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A 45-year-old man is admitted to the intensive care unit (ICU) for head trauma related to a fall on the stairs after acute alcohol intoxication. He is found by neighbors lying on the ground and unconscious, with no idea on the delay since the fall. When the ambulance arrives on scene, the Glasgow Coma Scale (GCS) is 8/15, and the man is intubated. On admission to the emergency department (ED) his blood pressure (BP) is 150/90 mm Hg, heart rate 86 bpm, and temperature 35.9°C. His pupils are symmetric (2.5 mm) and reflective, and there is no obvious sign of lateralization. The patient localizes to pain, does not obey orders, and does not open his eyes. A CT scan performed at ED admission discloses several petechial lesions and moderate edema. The day after admission, the patient becomes febrile (temperature 38.6°C) with no obvious sign of infection. Neurologic examination is deteriorating, with the patient being unable to localizing pain (E1M4V1). A repeated CT scan shows an increase in the cerebral contusions but no increase in edema and no mass effect. Transcranial Doppler ultrasound does not show signs of intracranial hypertension. The neurosurgeon does not consider implantation of intracranial pressure (ICP) monitoring at this stage. During the night the patient develops progressive hypoxemia with a Pao2/Fio2, ratio of 180, hypotension (BP 85/40 mm Hg), tachycardia, fever (temperature 39.5°C), and oliguria (urine output 0.3 mL/kg/h at time of assessment). Clinical examination reveals mottled skin mostly around the knees, no heat murmur, and a few crackles predominant at the right lower lobe. The abdominal examination is without specificities. An arterial blood gas reveals pH at 7.33, Paco2 42, Pao2 72 mm Hg, Sao2 95%, hemoglobin concentration 8.6 g/dL, and lactate 2.9 mmol/L.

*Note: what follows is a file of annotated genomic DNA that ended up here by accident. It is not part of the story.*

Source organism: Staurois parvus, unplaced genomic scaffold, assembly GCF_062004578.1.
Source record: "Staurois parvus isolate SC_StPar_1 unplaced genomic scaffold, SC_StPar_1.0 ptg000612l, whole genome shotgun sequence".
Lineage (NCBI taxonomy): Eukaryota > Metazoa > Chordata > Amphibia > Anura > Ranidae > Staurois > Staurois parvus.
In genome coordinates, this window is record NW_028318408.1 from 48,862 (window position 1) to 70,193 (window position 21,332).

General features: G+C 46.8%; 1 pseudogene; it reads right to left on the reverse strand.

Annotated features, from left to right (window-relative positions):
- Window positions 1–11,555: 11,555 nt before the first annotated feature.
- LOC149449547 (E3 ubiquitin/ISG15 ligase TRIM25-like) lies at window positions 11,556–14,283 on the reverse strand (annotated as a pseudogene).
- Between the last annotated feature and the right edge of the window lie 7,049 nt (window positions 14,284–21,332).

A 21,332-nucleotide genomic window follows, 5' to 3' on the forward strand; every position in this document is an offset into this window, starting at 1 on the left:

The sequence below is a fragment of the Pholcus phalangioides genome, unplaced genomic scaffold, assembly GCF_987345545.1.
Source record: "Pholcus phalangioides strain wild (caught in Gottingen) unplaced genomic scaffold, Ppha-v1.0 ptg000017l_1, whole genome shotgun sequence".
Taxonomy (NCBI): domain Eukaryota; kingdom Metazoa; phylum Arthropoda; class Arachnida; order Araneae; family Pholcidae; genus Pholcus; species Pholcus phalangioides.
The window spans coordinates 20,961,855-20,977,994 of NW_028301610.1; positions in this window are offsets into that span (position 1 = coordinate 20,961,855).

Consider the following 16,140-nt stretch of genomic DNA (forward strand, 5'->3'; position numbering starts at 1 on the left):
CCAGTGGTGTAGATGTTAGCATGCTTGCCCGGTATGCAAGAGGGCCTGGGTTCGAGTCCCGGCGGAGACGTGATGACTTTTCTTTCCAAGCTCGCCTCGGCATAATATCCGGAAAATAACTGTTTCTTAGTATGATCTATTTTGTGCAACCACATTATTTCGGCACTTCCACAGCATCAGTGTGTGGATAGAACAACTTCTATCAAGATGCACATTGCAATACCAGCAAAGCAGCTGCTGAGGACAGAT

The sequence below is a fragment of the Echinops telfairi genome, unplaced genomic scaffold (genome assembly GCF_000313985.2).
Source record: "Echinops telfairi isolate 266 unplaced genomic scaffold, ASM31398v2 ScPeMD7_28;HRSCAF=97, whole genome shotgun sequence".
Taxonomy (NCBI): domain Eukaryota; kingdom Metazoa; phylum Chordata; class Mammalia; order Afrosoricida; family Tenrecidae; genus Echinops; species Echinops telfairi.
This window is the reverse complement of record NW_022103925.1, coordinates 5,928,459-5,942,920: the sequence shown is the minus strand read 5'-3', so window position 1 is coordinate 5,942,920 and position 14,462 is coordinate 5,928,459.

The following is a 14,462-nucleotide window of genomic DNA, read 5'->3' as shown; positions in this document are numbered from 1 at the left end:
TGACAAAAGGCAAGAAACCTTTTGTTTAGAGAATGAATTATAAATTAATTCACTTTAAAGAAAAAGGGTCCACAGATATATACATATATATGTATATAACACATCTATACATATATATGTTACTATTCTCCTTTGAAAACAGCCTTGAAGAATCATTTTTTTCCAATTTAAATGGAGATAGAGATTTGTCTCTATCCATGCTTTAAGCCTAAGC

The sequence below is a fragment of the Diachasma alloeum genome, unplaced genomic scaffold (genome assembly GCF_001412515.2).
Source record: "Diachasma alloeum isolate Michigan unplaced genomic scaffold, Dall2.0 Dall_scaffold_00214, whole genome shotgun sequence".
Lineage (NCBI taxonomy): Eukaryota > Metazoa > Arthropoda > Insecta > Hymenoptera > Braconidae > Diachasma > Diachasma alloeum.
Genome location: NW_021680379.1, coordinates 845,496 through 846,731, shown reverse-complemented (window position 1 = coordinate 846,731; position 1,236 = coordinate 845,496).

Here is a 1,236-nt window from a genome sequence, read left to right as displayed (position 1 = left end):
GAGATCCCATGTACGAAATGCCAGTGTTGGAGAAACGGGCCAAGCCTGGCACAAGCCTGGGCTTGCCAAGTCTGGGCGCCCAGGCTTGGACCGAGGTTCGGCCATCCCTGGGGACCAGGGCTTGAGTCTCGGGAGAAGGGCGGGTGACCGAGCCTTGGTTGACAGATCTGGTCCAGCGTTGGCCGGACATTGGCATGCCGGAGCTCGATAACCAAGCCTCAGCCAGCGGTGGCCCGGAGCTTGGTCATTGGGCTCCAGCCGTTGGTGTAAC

Does this patient have sepsis?

Sepsis is a major health problem, representing close to 10% of admissions in the ICU. Mortality is still quite high, depending on the criteria used to define it, but remains around 30% for sepsis without shock and 40% to 50% for septic shock. The definition of sepsis has been revised,1 but it can be defined as a dysregulated host response associated with organ dysfunction that is frequently observed in critically ill patients. Of note, the presence of systemic inflammation response (SIRS) criteria is not mandated, because up to 1 patient in every 12 patients presenting with sepsis can be missed when SIRS criteria are mandated.2

Shock is defined as a life-threatening, generalized form of acute circulatory failure, associated with inadequate oxygen utilization by the cells.3 Arterial hypotension (defined as systolic BP < 90 mm Hg, or mean arterial pressure [MAP] < 65 mm Hg, or a decrease by at least 40 mm Hg from baseline), although commonly present, should not be required to define shock.3

How can circulatory failure be assessed at bedside?

Hypotension was present in this patient, with a systolic arterial pressure < 90 mm Hg and a MAP at 55 mm Hg suggesting circulatory failure. However, hypotension without signs of tissue hypoperfusion is insufficient to qualify for septic shock. First, we should exclude some degree of hypovolemia and the impact of sedation. If hypotension persists after a fluid loading of 30 mL/kg of crystalloids, vasopressors should be used. A patient with sepsis treated with vasopressor agents and presenting signs of hypoperfusion qualifies for the definition of septic shock.

In addition to hypotension, we have three important clinical windows that can be ...

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